It's the steel framed ladies Cruiser 1 in blue, priced at AU$359. Single speed, coaster/back pedal brake. I have an aversion to back-pedal brakes now that I'm a weak-kneed adult and I'd personally want more than one speed but then, I live on the side of a cliff and not beachy smooth Ulverstone. The colour is certainly a glorious match for the nearby sparkling water.

Wednesday, July 10, 2013

Tour De Bore 2013.

It's that time of year again in the Fat-Bottom household. Time for late nights, tour tracker graphs and the piquant mixing of vague national pride with mind numbing boredom. Really, as an Australian watching the Tour De France this year I could not be more proud:

(Source: au.sports.yahoo.com)

You're welcome, every person in the bicycle sport spectator world. Not only is it the most interesting thing an Australian has ever done in the Tour (And I include 'Our Cadel' in that sweeping statement) it also birthed the best Twitter hashtag of the week. Unfortunately, it was all downhill from there as Orica yawningly redeemed themselves by winning a couple of stages or something, I don't know - I was simultaneously reading Game of Thrones so it was a contest between which kind of carnage caught my attention. Something did catch my attention during ad breaks in the long broadcast and it was my adopted state of Tasmania's so-dumb-it's-genius application of, well…look, just see this:

In case you didn't know, Tasmanian Salmon is a B.F.D in Australia. And in case you missed the long form of the campaign, Tasmanian Salmon is a 'natural performance enhancer' (Sneer sneer on YOU, dopers!) as evidenced by the fact that Tasmanian Pride and Tour De France Person Richie Porte is a graduate of 'The Huon Salmon – Genesys Wealth Advisers Pro Cycling' team. You know, that one. I particularly admire the whacked-out VICTORY! closing shot which I get to see every single ad break because the live feed cycles (see what I did) through the same 3 advertisements every. Single. Night.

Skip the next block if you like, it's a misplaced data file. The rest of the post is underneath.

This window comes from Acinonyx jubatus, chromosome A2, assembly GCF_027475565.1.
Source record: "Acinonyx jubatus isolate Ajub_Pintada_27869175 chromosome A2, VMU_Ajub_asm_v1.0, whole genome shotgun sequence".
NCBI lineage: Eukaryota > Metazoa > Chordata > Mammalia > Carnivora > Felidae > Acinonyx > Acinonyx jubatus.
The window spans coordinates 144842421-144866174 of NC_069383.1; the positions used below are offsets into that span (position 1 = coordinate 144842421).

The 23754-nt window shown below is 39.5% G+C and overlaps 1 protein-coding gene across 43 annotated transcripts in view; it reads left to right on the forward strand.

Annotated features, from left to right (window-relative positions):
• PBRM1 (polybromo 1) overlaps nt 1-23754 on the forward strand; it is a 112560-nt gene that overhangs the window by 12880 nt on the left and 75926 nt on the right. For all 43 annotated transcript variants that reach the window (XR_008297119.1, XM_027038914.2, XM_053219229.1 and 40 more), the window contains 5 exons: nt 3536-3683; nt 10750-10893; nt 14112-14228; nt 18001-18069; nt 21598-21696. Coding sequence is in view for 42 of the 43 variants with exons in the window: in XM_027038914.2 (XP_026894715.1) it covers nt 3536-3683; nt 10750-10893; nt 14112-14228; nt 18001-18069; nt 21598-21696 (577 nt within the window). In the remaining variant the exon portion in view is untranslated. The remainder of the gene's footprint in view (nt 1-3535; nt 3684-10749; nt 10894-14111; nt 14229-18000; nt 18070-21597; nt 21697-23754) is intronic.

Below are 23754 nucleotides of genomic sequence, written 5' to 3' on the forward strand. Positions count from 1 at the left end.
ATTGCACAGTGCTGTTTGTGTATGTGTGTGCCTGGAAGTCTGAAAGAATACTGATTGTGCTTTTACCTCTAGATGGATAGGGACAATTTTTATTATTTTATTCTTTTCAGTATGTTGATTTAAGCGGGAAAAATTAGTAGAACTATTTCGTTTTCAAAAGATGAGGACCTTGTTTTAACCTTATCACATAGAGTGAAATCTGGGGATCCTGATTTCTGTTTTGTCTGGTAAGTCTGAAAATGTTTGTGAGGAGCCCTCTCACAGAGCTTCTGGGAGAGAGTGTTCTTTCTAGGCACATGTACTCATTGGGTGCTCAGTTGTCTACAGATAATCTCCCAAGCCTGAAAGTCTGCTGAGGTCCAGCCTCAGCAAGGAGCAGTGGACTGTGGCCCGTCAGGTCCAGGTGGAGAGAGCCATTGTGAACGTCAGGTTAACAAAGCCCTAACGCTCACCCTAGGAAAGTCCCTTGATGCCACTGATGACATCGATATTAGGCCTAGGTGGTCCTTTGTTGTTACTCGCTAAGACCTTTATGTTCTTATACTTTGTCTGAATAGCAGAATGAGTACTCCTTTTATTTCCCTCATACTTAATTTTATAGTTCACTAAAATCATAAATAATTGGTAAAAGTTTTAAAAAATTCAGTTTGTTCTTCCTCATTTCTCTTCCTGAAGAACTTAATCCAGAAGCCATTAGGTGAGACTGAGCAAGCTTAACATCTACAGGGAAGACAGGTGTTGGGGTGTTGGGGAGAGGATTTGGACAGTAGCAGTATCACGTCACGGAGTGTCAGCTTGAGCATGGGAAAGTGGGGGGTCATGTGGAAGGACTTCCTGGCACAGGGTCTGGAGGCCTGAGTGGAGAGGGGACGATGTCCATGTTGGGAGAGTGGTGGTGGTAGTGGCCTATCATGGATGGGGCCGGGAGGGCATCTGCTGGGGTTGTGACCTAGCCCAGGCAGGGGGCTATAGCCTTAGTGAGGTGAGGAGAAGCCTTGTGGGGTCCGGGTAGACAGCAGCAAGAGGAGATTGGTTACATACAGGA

"Mother. Fucking-"


There's also this:

Yeah, that's a pretend live salmon stuffed near his crack.

Even before moving here I had eaten my own enormous share of Tasmanian salmon and while I can confirm it is delicious, it has yet to propel me far beyond the Burnie Boardwalk. One thing you will see if you watch the long version or visit the website is where Porte got his stamina; A lot of Tasmanian landscape is featured, nonsensically masquerading as France (The Allez! sign) or at least as somewhere more exotic than down under Down Under but you can clearly see it is made up of the kind of gradients that would serve you well if dreaming of the Tour.

Until the bitter end of this event, Ginger and I will continue to stay up until 2am waiting to watch one minute of cycling even though the preceding 3 hours and 59 minutes contain not nearly enough castles and bloodshed. For that, I still have my Game of Thrones book.

Thursday, July 4, 2013

Devonport Bicycle Path Picnic.

Last month Ginger and I decided it was high time we experienced both the Devonport cycleway and our new picnic blanket. So like the Middle-Middle classes to which we aspire, we bought some extra special treats from Burnie Farmers Market, packed up the basket and bikes and drove East to grab a perfect piece of the new Winter sunshine.

This is what a fortnightly Treat Buying Expedition looks like.
And also why I am fat.
Devonport (third largest population centre in Tasmania) has an almost fully formed cyclepath network, the council has a pretty decent transportation strategy and the vision to implement it, if not the funds to make it as smooth and continuous as Perth. The section we chose was the Don to Devonport trail, running from the middle of town out along the coast and finishing at the Don River Railway tourist attraction.

The middle of Devonport is not your standard town centre, it's also the arrival point for the Spirit of Tasmania ferries; luxury passenger liners sailing from Melbourne to Tasmania, transporting Grey Nomads and their caravans. You can even walk off the ferry and hire a bicycle or bring your own if you're up for some touring. One of them was in port when we arrived so we stared at it for a while. We also stared at the ugliest lighthouse I have ever seen.